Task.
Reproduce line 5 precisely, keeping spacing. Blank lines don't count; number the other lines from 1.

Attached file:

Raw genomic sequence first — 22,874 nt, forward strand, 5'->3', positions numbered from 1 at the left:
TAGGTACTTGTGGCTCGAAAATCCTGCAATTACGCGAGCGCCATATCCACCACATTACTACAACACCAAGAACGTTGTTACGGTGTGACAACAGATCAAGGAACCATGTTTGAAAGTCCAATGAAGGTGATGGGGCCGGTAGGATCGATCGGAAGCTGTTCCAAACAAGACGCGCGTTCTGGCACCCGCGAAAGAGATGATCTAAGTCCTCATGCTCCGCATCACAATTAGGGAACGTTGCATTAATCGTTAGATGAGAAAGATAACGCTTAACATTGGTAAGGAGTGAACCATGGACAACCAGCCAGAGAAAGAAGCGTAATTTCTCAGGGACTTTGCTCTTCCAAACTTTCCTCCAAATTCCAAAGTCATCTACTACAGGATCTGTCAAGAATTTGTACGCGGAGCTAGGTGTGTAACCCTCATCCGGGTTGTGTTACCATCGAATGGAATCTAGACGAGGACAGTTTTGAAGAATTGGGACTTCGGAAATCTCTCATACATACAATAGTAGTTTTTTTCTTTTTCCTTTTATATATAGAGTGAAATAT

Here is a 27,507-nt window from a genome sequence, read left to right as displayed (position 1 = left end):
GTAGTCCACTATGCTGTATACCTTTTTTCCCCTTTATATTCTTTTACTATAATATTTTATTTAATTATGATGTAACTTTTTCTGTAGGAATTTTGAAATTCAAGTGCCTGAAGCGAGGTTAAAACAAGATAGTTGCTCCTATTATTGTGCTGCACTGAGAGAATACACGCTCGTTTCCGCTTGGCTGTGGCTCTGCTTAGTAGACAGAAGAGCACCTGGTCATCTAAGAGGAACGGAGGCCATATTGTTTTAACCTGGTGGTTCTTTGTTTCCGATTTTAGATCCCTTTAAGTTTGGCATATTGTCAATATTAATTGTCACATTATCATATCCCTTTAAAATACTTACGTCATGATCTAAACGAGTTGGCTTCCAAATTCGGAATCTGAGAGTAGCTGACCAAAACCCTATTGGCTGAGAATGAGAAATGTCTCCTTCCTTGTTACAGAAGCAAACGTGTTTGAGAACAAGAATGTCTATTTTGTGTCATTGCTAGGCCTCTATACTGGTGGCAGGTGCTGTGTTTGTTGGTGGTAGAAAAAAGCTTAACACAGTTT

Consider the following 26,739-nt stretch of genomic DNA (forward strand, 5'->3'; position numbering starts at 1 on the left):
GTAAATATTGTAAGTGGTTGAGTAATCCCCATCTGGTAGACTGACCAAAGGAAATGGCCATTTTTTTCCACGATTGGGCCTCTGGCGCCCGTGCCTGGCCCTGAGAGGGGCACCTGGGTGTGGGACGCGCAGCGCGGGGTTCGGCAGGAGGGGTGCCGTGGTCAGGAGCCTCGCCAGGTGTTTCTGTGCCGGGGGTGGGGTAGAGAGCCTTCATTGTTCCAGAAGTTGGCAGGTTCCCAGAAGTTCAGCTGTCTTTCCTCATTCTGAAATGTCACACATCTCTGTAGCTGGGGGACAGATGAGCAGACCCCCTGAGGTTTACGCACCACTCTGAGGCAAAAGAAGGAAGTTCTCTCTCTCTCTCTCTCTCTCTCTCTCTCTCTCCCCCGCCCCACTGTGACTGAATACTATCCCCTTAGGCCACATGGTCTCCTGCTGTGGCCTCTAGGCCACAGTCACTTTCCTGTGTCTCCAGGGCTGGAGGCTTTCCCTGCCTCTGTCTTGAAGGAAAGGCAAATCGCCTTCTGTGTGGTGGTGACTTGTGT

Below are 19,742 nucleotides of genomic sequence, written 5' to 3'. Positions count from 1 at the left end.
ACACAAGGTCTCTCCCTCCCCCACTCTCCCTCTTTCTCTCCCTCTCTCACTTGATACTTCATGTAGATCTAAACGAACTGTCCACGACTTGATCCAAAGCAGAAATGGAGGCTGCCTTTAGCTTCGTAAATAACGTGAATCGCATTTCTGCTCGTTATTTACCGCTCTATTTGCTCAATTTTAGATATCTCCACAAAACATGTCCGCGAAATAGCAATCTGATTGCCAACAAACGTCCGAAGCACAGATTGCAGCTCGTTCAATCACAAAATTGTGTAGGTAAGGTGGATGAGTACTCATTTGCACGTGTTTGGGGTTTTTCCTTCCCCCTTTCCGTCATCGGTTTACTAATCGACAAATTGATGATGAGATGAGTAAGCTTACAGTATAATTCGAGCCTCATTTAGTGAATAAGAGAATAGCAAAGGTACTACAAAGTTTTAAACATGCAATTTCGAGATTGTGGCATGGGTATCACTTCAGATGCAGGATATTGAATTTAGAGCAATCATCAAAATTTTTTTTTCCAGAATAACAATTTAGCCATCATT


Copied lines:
Consider the following 26,739-nt stretch of genomic DNA (forward strand, 5'->3'; position numbering starts at 1 on the left):